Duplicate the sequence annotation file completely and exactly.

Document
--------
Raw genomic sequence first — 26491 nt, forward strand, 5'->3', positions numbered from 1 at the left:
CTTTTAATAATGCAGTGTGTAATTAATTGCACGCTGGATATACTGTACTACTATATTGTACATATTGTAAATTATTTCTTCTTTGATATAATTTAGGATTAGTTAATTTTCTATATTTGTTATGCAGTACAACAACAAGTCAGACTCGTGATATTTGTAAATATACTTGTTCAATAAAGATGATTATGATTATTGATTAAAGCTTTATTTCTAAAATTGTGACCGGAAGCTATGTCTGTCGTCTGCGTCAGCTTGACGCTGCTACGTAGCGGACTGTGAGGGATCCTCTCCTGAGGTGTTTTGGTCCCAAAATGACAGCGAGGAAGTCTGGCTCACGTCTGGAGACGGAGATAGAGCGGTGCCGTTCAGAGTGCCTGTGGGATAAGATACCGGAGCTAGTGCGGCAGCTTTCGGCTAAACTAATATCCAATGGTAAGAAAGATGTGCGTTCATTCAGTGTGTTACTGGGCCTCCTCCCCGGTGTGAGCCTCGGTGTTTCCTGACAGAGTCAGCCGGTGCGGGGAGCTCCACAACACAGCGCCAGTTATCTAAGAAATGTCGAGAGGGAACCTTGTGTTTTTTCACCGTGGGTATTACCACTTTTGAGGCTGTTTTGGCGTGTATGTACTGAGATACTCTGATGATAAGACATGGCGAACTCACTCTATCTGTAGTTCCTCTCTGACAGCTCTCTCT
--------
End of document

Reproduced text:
Raw genomic sequence first — 26491 nt, forward strand, 5'->3', positions numbered from 1 at the left:
CTTTTAATAATGCAGTGTGTAATTAATTGCACGCTGGATATACTGTACTACTATATTGTACATATTGTAAATTATTTCTTCTTTGATATAATTTAGGATTAGTTAATTTTCTATATTTGTTATGCAGTACAACAACAAGTCAGACTCGTGATATTTGTAAATATACTTGTTCAATAAAGATGATTATGATTATTGATTAAAGCTTTATTTCTAAAATTGTGACCGGAAGCTATGTCTGTCGTCTGCGTCAGCTTGACGCTGCTACGTAGCGGACTGTGAGGGATCCTCTCCTGAGGTGTTTTGGTCCCAAAATGACAGCGAGGAAGTCTGGCTCACGTCTGGAGACGGAGATAGAGCGGTGCCGTTCAGAGTGCCTGTGGGATAAGATACCGGAGCTAGTGCGGCAGCTTTCGGCTAAACTAATATCCAATGGTAAGAAAGATGTGCGTTCATTCAGTGTGTTACTGGGCCTCCTCCCCGGTGTGAGCCTCGGTGTTTCCTGACAGAGTCAGCCGGTGCGGGGAGCTCCACAACACAGCGCCAGTTATCTAAGAAATGTCGAGAGGGAACCTTGTGTTTTTTCACCGTGGGTATTACCACTTTTGAGGCTGTTTTGGCGTGTATGTACTGAGATACTCTGATGATAAGACATGGCGAACTCACTCTATCTGTAGTTCCTCTCTGACAGCTCTCTCT